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Delayed onset crazy. Is that a thing?

In college I had the extreme pleasure of studying Psychopathology as part of my undergrad degree. Not sarcasm, that class was awesome and crazy. Heh. Get it? Crazy?

Anyway. Once you’ve read the DSM, you are practically an expert in diagnosing psychological disorders. (That was most definitely sarcasm. Please do not attempt to diagnose anyone. Including yourself.) After the first month I just knew my family was rampant with substance abuse disorders (that part is true), antisocial personality disorders (probably also true), and phobias (also true again. Maybe I’m actually awesome at this).

Finding myself knee-deep in crisis at the moment (the whole kid with cancer thing is a doozee), I am once again diagnosing all my issues. In the beginning I was all, “We got this. We’re kicking butt and taking names. Ain’t no thang.” Now I’m all, “I will never, ever, relax again.”

A couple of weeks ago Goo had some scans to check the progress of her treatment. There is good news and bad news. Thankfully, hers is all good. The tumor is down by 90%, and what’s left is not active. In other words, that sucka is almost gone, and what remains is basically dead tissue. Yay.

The bad news is that I’m fairly certain I’m certifiable. I made it through 4 months of treatment like a boss, and then out of nowhere, I go all PTSD on myself. When Goo was being taken in for a scan, we had to walk by a waiting room. A waiting room that looked exactly like the one I was sitting in when she was diagnosed. Immediately my eyes welled up with tears and my heart rate increased. I flashed back to the look on the surgeon’s face when – I knew. I knew it wasn’t going to be good. I knew it was going to be very, very bad.

crazy

So. Post-traumatic stress. It’s a thing. And from what I’ve been reading (because I do that – I read science things), it’s a thing in lots and lots of parents with children who have cancer. Super.

Additionally, I tell people that her report is good, and they’re all super excited and like, “Woo hoo! You’ll be done!” And all I can think is, “Umm, nope. Not at all.” We have 24 weeks left before this part is even over. And after that? I may never, ever stop worrying. Every ear ache. Every eye twitch. Every bug bite. I will – if only for a second – panic and wonder if it’s back.

And then I realized – I have delayed-onset crazy. (I totally made that up, but I’m going to suggest it to the APA for review of the next DSM). It must be a thing. I can’t possibly be the only parent of a child with cancer to ever get a breather and then be like, “So, that sucked. And now I’m a little insane.” My hypothesis is that, in the beginning, you don’t have time to do anything but treat and drive and medicate and clean and maybe sleep sometimes. Then at some point, you remember you’re supposed to breathe on occasion, and when you do, you start to realize everything that’s happened. What it all means in terms of check-ups and scans and future concerns. And then you lose it. Just a little bit.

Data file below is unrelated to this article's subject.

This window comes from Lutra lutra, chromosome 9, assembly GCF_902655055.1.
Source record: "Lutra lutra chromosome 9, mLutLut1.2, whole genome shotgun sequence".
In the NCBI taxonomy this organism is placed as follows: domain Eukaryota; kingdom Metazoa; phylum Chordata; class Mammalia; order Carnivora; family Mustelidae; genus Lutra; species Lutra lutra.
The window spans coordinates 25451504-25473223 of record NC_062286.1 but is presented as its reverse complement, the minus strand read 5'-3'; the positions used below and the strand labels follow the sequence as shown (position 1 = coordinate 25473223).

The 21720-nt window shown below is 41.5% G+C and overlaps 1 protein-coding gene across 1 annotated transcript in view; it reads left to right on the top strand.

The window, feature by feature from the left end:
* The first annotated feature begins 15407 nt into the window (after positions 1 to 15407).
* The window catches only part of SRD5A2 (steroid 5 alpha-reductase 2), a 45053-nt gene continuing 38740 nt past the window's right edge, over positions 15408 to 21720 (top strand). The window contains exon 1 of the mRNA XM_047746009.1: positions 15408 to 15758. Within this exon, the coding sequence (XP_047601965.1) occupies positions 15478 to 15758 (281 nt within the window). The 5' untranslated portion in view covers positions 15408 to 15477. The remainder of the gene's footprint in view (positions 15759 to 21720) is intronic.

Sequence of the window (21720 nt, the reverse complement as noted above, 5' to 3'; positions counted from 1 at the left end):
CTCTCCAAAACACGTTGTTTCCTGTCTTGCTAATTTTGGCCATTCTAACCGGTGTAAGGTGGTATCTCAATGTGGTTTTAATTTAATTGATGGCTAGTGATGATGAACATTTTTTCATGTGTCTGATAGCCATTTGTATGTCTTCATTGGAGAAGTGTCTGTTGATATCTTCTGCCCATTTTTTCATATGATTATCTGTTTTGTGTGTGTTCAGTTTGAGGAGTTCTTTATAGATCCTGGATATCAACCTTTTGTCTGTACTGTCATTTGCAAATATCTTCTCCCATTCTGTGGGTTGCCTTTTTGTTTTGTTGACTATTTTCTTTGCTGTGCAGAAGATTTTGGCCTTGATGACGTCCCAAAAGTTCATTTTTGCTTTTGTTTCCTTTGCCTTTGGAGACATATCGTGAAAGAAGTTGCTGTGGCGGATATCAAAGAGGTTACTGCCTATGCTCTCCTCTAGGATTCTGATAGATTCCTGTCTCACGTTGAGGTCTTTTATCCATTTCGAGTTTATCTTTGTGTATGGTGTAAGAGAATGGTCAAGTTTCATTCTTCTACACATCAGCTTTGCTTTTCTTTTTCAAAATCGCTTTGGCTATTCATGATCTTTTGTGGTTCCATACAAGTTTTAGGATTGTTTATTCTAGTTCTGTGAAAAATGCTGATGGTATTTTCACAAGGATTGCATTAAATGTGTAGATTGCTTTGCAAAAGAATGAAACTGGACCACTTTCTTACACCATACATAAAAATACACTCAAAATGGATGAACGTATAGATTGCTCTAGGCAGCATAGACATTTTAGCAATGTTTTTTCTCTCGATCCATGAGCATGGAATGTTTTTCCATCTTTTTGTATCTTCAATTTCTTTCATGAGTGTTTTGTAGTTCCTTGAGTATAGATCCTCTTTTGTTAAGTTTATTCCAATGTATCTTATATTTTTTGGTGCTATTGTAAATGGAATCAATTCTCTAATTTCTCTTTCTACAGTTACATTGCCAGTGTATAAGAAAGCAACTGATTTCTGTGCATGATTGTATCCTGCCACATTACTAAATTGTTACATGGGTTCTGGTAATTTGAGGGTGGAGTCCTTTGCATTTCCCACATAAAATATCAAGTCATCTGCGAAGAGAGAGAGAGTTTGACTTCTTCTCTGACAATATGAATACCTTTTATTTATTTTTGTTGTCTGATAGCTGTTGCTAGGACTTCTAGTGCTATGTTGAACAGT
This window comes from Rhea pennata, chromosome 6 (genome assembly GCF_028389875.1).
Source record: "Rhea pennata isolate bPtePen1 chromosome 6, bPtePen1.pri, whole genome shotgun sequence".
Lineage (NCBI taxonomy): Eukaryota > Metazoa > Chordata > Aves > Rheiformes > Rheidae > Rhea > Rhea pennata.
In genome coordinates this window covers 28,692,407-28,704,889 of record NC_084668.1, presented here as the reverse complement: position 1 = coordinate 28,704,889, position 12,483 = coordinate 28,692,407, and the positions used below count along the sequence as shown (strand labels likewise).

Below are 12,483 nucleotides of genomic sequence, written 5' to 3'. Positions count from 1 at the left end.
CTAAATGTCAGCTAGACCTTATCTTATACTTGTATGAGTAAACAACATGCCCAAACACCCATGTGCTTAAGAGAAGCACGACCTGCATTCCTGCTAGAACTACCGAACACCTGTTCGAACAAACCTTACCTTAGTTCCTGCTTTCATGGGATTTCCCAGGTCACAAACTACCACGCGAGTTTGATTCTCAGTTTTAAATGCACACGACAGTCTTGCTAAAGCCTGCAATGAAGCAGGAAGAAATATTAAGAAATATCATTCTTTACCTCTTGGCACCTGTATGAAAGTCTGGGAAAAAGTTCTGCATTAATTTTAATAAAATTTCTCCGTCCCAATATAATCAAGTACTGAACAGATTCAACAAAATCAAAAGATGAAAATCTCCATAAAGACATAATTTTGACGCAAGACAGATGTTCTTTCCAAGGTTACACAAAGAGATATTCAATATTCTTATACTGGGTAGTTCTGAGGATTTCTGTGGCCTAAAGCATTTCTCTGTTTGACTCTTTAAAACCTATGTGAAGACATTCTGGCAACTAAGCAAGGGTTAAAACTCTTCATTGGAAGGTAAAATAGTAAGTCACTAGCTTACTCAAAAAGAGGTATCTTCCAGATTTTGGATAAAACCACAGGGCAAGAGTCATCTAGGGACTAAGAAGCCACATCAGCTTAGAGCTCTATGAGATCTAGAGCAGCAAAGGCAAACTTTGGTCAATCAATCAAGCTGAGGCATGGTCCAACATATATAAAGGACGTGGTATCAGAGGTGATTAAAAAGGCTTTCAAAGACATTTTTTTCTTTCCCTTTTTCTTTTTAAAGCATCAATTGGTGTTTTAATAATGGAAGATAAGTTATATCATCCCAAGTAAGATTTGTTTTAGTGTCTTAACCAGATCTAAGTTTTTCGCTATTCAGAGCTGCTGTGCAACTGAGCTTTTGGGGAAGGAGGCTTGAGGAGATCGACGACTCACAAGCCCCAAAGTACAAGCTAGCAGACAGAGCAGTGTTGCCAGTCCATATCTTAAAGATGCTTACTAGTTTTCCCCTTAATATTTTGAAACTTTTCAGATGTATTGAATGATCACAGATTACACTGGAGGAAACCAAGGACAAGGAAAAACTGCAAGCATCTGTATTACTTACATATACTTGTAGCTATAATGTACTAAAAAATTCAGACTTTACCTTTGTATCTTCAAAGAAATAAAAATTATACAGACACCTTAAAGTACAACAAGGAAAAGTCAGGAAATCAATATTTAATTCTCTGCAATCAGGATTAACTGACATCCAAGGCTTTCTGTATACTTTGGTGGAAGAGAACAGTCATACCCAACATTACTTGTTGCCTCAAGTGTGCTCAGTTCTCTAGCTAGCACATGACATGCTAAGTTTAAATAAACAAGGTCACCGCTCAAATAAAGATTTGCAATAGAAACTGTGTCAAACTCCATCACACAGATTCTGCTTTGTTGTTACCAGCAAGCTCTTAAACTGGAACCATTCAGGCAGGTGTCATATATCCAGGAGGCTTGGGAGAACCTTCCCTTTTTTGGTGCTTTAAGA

crazy2

Delayed-onset crazy does not affect everyone. The Nerd totally doesn’t get it at all. He doesn’t worry – about anything. Ever. In his mind, I give her shots and take her to the hospital, and then it’s all done. In my mind, I give her shots and take her to the hospital, and then I keep going to the hospital for follow-up appointments, and I spend every waking moment wondering if her face looks a little droopy, or if her hearing is a little off, or if that weird bump on her arm is actually just a mosquito bite.

This is where all my awesome readers chime in with things like, “You’re totally normal! You’re not alone! Anyone in your shoes would be like that!”

In the meantime, I’m going to grab my DSM and see what other breeds of crazy I might be. (Is caffeine-dependency a thing? Because I totally have that.)

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About Mediocre Mom

I am a wife to the man who was made for me, and mom to three amazing girls: Punkin is eight, Goo is four, and Smush is two. I'm a Christian, a science geek, and completely addicted to coffee. Trying to stay sane one day at a time. Lowering the bar for moms everywhere.

11 responses »

  1. KateBuesching@gmail.com

    Girl, you are totally normal. I am so impressed you made it this long without going crazy. Kudos for that! You had to be on your game to get through the crisis…that’s why it’s call POST Traumatic…you are just post the trauma. Take care!

    Reply